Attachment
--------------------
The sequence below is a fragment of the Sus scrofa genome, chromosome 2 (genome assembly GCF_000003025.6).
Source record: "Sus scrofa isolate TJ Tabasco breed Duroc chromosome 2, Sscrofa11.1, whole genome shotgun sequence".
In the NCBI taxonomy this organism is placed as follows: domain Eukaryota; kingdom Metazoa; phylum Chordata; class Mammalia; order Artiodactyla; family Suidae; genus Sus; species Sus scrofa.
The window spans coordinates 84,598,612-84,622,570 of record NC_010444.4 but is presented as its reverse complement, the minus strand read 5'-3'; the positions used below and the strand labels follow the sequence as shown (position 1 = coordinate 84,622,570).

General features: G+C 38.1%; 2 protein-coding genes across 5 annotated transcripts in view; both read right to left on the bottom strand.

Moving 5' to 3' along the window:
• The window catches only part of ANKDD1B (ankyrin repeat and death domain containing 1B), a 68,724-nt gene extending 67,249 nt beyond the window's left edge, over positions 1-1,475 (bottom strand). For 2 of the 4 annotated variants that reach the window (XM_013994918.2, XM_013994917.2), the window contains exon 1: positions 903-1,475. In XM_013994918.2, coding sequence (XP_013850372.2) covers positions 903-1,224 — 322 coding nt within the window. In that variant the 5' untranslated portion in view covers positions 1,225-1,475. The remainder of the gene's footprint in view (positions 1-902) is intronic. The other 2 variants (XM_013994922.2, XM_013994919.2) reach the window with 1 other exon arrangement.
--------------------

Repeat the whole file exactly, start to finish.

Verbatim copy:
The sequence below is a fragment of the Sus scrofa genome, chromosome 2 (genome assembly GCF_000003025.6).
Source record: "Sus scrofa isolate TJ Tabasco breed Duroc chromosome 2, Sscrofa11.1, whole genome shotgun sequence".
In the NCBI taxonomy this organism is placed as follows: domain Eukaryota; kingdom Metazoa; phylum Chordata; class Mammalia; order Artiodactyla; family Suidae; genus Sus; species Sus scrofa.
The window spans coordinates 84,598,612-84,622,570 of record NC_010444.4 but is presented as its reverse complement, the minus strand read 5'-3'; the positions used below and the strand labels follow the sequence as shown (position 1 = coordinate 84,622,570).

General features: G+C 38.1%; 2 protein-coding genes across 5 annotated transcripts in view; both read right to left on the bottom strand.

Moving 5' to 3' along the window:
• The window catches only part of ANKDD1B (ankyrin repeat and death domain containing 1B), a 68,724-nt gene extending 67,249 nt beyond the window's left edge, over positions 1-1,475 (bottom strand). For 2 of the 4 annotated variants that reach the window (XM_013994918.2, XM_013994917.2), the window contains exon 1: positions 903-1,475. In XM_013994918.2, coding sequence (XP_013850372.2) covers positions 903-1,224 — 322 coding nt within the window. In that variant the 5' untranslated portion in view covers positions 1,225-1,475. The remainder of the gene's footprint in view (positions 1-902) is intronic. The other 2 variants (XM_013994922.2, XM_013994919.2) reach the window with 1 other exon arrangement.